Axolotl (Please call for availability)

£39.99

Collection in-store or Local Delivery – Please call 01782 777423 for more details

The axolotl also known as a Mexican salamander or a Mexican walking fish, is a neotenic salamander,

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Description

£39.99

Collection in-store or Local Delivery – Please call 01782 777423 for more details

Axolotls make great first time amphibians, and due to their strange appearance they make great talking points (with questions usually resembling ‘what on earth is that’). They are very hardy and quite forgiving of the kinds of mistakes that beginners can make.
Whilst axolotls are generally considered to be communal, care should be taken when housing specimens together which differ in size, cannibalism is not unheard of in this species (in fact it is quite common when large individuals are houses with youngsters).
The axolotl, Ambystoma mexicanum (pronounced axo-lot-ul) is a rather bizarre looking critter, with its soft body, almost fish like head and external gills. Reaching some 9-10 inches in length (up to 12 inches in exceptional circumstances) and living for up to 15 years, axolotls are actually neotenic salamanders.
That is to say they are the larval stage of a salamander that rarely go through metamorphosis and therefore retain juvenile features, remaining purely aquatic with external gills. More bizarrely still, they are fully able to reproduce during this juvenile phase and they rarely actually turn in to the adult phase.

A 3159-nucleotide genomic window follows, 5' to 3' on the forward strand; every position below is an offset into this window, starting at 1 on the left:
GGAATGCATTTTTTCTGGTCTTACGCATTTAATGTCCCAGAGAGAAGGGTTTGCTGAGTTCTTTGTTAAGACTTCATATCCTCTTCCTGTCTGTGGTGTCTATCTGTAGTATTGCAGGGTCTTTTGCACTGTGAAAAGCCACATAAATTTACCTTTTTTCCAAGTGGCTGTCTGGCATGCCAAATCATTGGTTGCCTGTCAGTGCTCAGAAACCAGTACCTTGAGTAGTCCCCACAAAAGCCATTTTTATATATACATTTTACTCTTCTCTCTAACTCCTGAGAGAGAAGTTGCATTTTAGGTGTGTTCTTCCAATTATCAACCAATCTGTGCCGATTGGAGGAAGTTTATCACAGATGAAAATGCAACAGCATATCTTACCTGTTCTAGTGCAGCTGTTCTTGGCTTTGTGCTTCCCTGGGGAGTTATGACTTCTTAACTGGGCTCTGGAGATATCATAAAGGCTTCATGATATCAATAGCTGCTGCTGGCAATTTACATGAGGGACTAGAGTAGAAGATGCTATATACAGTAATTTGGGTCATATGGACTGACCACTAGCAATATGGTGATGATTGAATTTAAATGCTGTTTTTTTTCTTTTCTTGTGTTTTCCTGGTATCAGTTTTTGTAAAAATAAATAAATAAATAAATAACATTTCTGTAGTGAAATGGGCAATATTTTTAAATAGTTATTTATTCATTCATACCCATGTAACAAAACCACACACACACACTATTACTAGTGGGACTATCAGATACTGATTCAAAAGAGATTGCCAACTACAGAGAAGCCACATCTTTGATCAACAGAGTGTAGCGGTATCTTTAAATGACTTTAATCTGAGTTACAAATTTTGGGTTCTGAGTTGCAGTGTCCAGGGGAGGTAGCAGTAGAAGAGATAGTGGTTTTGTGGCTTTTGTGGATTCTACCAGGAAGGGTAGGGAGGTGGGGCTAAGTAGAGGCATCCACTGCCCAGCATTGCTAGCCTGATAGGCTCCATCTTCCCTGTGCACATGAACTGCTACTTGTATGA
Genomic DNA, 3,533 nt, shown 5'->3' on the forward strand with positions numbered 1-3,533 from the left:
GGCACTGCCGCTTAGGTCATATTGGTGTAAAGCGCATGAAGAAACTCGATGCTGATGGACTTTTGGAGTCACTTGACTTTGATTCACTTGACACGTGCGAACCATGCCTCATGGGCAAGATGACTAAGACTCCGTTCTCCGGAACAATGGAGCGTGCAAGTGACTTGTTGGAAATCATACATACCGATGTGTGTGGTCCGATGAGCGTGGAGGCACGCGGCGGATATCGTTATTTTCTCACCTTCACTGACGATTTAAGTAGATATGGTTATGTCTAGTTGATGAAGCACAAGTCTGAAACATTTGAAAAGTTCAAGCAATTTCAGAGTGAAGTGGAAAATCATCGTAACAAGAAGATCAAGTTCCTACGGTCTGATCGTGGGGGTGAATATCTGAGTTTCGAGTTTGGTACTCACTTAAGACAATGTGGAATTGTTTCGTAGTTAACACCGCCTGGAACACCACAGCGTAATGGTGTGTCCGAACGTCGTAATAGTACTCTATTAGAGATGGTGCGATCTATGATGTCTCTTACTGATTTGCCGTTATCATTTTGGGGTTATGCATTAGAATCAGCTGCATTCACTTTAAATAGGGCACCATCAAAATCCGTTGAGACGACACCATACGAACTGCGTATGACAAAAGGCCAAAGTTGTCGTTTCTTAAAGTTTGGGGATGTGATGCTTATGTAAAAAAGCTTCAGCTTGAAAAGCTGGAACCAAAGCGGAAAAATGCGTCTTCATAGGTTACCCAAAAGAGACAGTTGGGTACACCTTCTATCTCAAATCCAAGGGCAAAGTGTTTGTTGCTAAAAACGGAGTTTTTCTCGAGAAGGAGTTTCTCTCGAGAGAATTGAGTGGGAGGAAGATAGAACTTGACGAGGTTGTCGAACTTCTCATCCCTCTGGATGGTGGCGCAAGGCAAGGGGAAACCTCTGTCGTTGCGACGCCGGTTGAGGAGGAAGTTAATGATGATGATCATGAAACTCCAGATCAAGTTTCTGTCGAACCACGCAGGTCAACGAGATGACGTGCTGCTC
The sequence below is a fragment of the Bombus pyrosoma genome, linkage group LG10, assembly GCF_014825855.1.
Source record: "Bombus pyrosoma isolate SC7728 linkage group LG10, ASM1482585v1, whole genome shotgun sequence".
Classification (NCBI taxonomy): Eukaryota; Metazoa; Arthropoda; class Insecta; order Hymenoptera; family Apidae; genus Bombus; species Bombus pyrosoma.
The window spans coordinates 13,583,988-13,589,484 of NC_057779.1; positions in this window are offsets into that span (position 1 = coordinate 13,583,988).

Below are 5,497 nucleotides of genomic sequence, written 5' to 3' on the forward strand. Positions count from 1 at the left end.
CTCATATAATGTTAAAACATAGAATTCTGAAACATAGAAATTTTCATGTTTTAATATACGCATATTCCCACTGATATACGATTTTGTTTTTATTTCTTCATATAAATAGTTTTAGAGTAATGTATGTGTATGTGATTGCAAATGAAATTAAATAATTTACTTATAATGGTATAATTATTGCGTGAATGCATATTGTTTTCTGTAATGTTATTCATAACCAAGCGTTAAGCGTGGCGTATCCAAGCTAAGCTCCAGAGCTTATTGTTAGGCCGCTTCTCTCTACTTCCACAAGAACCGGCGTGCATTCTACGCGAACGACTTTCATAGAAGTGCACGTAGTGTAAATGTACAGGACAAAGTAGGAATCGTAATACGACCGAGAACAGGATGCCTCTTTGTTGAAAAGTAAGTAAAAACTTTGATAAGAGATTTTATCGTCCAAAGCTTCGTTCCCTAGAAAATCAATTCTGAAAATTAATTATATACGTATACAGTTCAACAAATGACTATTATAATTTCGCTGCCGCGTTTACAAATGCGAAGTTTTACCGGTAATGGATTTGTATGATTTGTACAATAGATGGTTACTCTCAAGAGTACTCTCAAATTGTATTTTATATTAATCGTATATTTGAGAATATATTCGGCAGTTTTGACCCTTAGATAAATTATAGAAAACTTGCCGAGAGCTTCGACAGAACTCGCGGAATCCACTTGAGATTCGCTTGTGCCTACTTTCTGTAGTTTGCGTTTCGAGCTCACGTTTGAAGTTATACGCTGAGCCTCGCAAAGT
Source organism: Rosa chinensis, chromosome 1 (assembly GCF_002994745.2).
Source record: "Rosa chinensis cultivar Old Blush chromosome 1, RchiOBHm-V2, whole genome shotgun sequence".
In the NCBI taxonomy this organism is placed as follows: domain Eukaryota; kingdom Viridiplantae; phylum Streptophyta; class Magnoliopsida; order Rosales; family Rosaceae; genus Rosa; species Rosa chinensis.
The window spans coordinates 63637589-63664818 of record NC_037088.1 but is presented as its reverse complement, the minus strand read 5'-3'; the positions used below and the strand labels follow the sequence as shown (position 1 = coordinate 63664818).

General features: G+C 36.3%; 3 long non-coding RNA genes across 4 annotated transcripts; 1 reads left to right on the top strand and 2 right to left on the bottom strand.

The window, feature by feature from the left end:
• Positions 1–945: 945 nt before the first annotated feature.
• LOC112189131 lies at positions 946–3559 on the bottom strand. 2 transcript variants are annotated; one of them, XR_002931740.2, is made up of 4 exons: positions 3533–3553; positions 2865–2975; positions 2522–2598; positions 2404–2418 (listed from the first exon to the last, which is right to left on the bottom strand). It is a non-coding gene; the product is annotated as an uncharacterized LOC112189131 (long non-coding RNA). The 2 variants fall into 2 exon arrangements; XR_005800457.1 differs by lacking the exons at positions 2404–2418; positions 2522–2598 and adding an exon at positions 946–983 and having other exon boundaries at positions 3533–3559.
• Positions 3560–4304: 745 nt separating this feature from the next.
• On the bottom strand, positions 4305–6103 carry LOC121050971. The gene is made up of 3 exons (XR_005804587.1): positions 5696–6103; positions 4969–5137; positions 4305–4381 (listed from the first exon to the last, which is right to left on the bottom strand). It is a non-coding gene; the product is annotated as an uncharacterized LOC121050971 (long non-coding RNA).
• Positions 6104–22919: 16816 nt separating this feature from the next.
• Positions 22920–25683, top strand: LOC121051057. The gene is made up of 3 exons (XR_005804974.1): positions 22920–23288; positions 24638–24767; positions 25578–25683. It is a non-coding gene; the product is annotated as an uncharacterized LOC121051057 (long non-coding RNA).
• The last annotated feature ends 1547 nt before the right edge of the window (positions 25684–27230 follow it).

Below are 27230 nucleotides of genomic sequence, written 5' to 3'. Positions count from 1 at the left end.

The name axolotl stems from the Aztec Language of Nahuatl where it is thought to mean Water Dog, Water Doll, Water Slave? and ?Servant of the water?. Whilst extremely common in captivity, axolotls are unfortunately critically endangered in the wild. Naturally found in Mexico (once with a fairly expansive range).
Threats include human impact (namely urbanization taking over their natural habitat and the pollution which comes with it) and introduced species such as the African tilapia and Asian carp which not only out compete axolotls for their food, but they also prey upon young axolotls. Axolotls are relatively fast growing, reaching sexual maturity in approximately 18-2 4months and as previously mentioned, despite being the larval stages of a salamander axolotls are capable of reproduction and breed readily in captivity

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